The Cadenza is an upscale sedan; not quite at the full luxury level but headed in that direction. It’s chief competitors will be vehicles like the Buick Lacrosse, Toyota Avalon, Nissan Maxima, Chrysler 300, Hyundai Azera, and Lincoln MKZ. It’s aimed at those who aren’t buying into the SUV craze but still want a high-quality vehicle. The sedan is on the decline overall, but there are plenty of sales still and Kia hopes the improved Cadenza helps them in this battle royale for those buyers. In terms of Kia’s products, it’s the step up from their more pedestrian and affordable sedan offering -- the Optima.
The Cadenza’s new body structure is slight wider and lower, and features a longer wheelbase and more rear leg room. It can comfortably seat five people.
What jumps out at you about the Cadenza is the classy look it conveys both inside and out.
Exterior grabs your attention without overly wowing you, but the interior will get that “wow” from you.
The available Nappa leather seats are a sight to behold and feel great; Overall interior design is classy, including woodgrain interior accents. You see very well regardless of conditions via LED headlights and fog lights.
A panoramic sunroof is offered, and you also get power folding heated mirrors with LED turn signals.
It’s slightly less spacious inside than some rivals in terms of head space … but the Cadenza’s legroom is more than adequate. Overall, I would rank the Cadenza as one of the best interiors in this segment.
HOW’S THE RIDE?
Large sedans aren’t generally known for an amazing ride quality. So I had realistic expectations here.
A 3.3-liter V6 engine is offered on the Cadenza, along with an 8-speed automatic transmission with Sport mode and paddle shifters.
Numbers are 290 horsepower … and 253 lb.-ft. of torque; This is not a truly sporty car, but it is quiet and comfortable and can be fun to drive. It’s an improved ride compared to first version of Cadenza, but not as fast or sporty as some rivals.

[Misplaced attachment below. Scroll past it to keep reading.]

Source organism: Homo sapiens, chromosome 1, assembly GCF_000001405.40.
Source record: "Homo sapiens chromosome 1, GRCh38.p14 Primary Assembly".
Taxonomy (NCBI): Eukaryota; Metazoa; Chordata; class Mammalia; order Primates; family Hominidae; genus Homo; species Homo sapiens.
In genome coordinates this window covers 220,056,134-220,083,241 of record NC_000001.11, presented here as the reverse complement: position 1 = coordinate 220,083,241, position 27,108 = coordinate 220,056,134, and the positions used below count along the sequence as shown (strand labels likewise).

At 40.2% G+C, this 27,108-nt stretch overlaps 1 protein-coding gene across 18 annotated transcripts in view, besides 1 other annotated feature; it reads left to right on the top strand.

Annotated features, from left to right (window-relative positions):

Competing well in the area of tech and safety features is a must if you’re going to compete well in any segment -- especially when you’re starting to enter the luxury segment.
The Kia Cadenza can rest its pistons at night knowing it does well on both accounts.
On the safety front, in addition to the usual array of airbags, you get: ABS, traction control, vehicle stability management, hill-start assist, and tire pressure monitoring.
Other safety options include automatic emergency braking; adaptive cruise control; forward collision warning; smart blind spot detection; rear cross-traffic alert; and lane departure warning; and rear parking assist system with surround view monitor.
The tech setup in the Cadenza was well organized, and worked well via voice and touch.
A navigation system, with an 8-inch touchscreen and rear camera, is offered, and does its job well. KIa also stays up to date, with Android Auto and Apple CarPlay integration included.
Among other tech related features, you get: dual-zone automatic temperature control; three months free satellite radio included; Bluetooth enabled for streaming music and phone calls; Heated and ventilated front seats; Push button start; and smart key for easier vehicle entry.
The official fuel mileage numbers on the Cadenza are 20 city/28 highway/23 combined, and my numbers while driving were consistent with these ratings … With an 18.5 gallon tank you’ll go about 400 to 500 miles between fill-ups. These are decent numbers compared to similar vehicles in the segment -- better than some of the competition, but slightly behind others.
The base price of the Cadenza starts about $32,000; there are three levels of trim offered and you can go into the mid-to-upper 40K range with a Cadenza fully decked out. This price range is at the high end of non-luxury sedans, and the low end of luxury.
One thing to consider is that being a new vehicle, the Cadenza’s long-term reliability is unknown at this point … but the reputation of the Hyundai/Kia partnership has been growing in recent years.
Warranty is strong too: 10-year/100K mile on the powertrain warranty; 5 year/60K for basic warranty and roadside assistance.
Kia was smart to reimagine the Cadenza just a few years after it came out. Time waits for no one in this auto industry, and if you’re not adapting to the times and your competitors you are sure to lose in the end. The improved design will likely boost the 2017 Cadenza as it tries to get a stronger foothold in the battle of upscale-but-not-quite-luxury vehicles..
Matt Myftiu can be found on Twitter @MattMyftiu.